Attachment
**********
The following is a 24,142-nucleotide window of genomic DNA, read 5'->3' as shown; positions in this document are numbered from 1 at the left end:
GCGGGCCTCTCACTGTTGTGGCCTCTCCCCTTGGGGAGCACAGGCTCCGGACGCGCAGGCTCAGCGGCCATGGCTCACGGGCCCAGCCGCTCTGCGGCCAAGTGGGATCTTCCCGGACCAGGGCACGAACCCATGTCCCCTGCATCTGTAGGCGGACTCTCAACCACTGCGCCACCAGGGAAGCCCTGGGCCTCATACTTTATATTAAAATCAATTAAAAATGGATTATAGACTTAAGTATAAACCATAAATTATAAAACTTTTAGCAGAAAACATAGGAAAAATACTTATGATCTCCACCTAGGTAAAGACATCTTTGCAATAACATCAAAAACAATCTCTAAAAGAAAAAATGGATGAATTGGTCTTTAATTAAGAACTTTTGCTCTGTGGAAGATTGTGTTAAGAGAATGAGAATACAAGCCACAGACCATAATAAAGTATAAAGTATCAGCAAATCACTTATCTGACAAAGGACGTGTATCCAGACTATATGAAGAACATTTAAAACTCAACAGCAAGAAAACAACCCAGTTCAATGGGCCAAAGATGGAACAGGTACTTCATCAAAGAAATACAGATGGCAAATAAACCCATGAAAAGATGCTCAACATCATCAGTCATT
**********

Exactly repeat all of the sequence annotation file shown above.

The following is a 24,142-nucleotide window of genomic DNA, read 5'->3' as shown; positions in this document are numbered from 1 at the left end:
GCGGGCCTCTCACTGTTGTGGCCTCTCCCCTTGGGGAGCACAGGCTCCGGACGCGCAGGCTCAGCGGCCATGGCTCACGGGCCCAGCCGCTCTGCGGCCAAGTGGGATCTTCCCGGACCAGGGCACGAACCCATGTCCCCTGCATCTGTAGGCGGACTCTCAACCACTGCGCCACCAGGGAAGCCCTGGGCCTCATACTTTATATTAAAATCAATTAAAAATGGATTATAGACTTAAGTATAAACCATAAATTATAAAACTTTTAGCAGAAAACATAGGAAAAATACTTATGATCTCCACCTAGGTAAAGACATCTTTGCAATAACATCAAAAACAATCTCTAAAAGAAAAAATGGATGAATTGGTCTTTAATTAAGAACTTTTGCTCTGTGGAAGATTGTGTTAAGAGAATGAGAATACAAGCCACAGACCATAATAAAGTATAAAGTATCAGCAAATCACTTATCTGACAAAGGACGTGTATCCAGACTATATGAAGAACATTTAAAACTCAACAGCAAGAAAACAACCCAGTTCAATGGGCCAAAGATGGAACAGGTACTTCATCAAAGAAATACAGATGGCAAATAAACCCATGAAAAGATGCTCAACATCATCAGTCATT